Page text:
These are not happy times for liberal internationalists. No one can be sure how
deep the crisis of liberal internationalism runs. However, in what follows, I argue
that despite its troubles, liberal internationalism still has a future. The nature
of the crisis is surprising. The threats to liberal internationalism were expected
to come from rising non-western states seeking to undermine or overturn the
postwar order. In the face of hostile, revisionist states, the United States and
Europe were expected to stand shoulder to shoulder to protect the gains from 70
years of cooperation. But, in fact, liberal internationalism is more deeply threatened
by developments within the West itself. The centrist and progressive coalitions
that lay behind the postwar liberal order have weakened. Liberal democracy
itself appears fragile and polarized, vulnerable to far right populism and backlash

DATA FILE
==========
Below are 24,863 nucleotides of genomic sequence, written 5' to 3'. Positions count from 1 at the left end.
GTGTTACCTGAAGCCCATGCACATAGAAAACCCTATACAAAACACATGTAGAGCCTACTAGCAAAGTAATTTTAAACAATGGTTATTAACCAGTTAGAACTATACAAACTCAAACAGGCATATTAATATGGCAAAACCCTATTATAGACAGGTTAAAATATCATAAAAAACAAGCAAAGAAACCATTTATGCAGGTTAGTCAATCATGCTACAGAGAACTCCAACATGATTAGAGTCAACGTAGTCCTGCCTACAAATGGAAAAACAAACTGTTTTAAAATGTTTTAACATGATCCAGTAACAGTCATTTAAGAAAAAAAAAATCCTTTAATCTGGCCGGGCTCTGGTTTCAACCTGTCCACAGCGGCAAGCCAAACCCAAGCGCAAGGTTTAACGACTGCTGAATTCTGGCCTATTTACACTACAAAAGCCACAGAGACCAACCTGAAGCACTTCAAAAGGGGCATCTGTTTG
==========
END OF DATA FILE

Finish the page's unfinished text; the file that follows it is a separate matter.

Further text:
politics. In recent decades, the working and middle classes in advanced industrial
democracies—the original constituencies and beneficiaries of an open and cooperative
international order—have faced rising economic inequality and stagnation.
Within the West, liberal internationalism is increasingly seen, not as a source of
stability and solidarity among like-minded states, but as a global playing field for
the wealthy and influential. Liberal internationalism has lost its connection to the
pursuit of social and economic advancement within western countries.
The end of liberal international order?
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